I was recently approached by a gentleman who was a friend when we were at the engineering school a few years ago. The fellow had apparently gotten a contract to set up a water management system for an industrial plant, and he was seeking my help in the endeavor. I told him that I was open to the deal, and then asked him what the terms for our partnership would be. He replied by saying that he would be taking me on as his employee. I found that unacceptable, given the fact that I would have preferred to be a partner to him in this endeavor.
I would have preferred to a partner because I knew that given his skill level and his work ethic, I would, in any event, end up doing most of the work. As a partner, I would at least have had the chance to share in the profits. As an employee, I would have had to accept a pittance, in the name of a salary from him: leaving him to pocket the bulk of the money. So we parted ways, and I hear that he has ended up losing the contract because, just as I feared, he couldn’t handle the work on his own…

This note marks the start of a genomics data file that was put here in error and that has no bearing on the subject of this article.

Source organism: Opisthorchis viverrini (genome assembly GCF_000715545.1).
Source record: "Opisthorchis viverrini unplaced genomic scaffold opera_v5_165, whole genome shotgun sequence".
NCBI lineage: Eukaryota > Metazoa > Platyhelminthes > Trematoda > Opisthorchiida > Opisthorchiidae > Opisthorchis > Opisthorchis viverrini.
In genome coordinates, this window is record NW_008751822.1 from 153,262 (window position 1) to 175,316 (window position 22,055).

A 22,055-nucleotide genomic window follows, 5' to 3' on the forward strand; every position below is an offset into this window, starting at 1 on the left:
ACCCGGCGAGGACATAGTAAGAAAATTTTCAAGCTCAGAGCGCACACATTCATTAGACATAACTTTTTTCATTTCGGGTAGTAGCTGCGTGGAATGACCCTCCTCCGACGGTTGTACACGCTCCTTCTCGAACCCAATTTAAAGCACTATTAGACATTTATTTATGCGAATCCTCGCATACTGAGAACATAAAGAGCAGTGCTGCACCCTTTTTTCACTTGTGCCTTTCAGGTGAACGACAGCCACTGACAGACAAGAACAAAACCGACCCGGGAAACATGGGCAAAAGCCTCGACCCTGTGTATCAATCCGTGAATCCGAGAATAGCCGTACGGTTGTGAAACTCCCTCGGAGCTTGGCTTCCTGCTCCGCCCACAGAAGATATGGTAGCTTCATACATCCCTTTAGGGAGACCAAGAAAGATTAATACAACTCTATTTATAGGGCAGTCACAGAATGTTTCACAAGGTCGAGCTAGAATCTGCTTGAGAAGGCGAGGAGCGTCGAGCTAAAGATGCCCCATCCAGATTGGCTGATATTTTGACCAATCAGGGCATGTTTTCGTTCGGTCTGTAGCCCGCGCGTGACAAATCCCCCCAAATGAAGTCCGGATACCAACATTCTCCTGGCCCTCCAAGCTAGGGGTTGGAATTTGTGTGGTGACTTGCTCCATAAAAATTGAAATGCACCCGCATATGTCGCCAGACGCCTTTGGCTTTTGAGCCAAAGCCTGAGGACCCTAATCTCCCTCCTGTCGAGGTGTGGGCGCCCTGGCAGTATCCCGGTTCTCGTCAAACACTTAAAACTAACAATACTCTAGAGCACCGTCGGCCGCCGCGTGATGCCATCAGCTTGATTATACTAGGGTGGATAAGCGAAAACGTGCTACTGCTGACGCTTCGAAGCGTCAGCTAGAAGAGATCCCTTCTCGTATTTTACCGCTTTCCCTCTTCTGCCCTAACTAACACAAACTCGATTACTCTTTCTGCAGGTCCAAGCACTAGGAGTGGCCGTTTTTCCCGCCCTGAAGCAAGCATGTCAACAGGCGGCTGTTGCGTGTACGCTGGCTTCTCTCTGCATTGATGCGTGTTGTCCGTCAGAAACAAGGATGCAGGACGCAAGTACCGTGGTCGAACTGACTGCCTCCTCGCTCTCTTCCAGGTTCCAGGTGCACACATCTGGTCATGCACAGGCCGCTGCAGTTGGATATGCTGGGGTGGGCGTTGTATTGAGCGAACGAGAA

That experience nonetheless got me thinking about the intrigues of setting up a water management system for an industrial plant. I found myself recalling the components that need to be put in place, when setting up a water management system for an industrial plant: which I will be (very briefly) sharing with the readers of my blog in today’s blog post.
In setting up a water management system for an industrial plant, the first component you have to establish is that of the water supply. This can be from the national or local pipeline. Or if it is a particularly big industrial plant, this can entail setting up a dam for the purpose. At another level, if it is a small plant, but in a place that is far from the national or local pipeline, the establishment of water supply may be through the drilling of a borehole.
The second component that you have to establish is that of water distribution. Once you have the water supply to the plant, you have to set up an elaborate system, to get the water to all parts of the industrial plant where it is needed.
The third component that you have to establish is that of waste water management. To this end, you may need to have a system for treating the water, before it is allowed to flow into the natural water bodies. This is also the point where you may need to have a system for recycling the water, so that it can be re-used in the plant, rather than just letting it go to waste.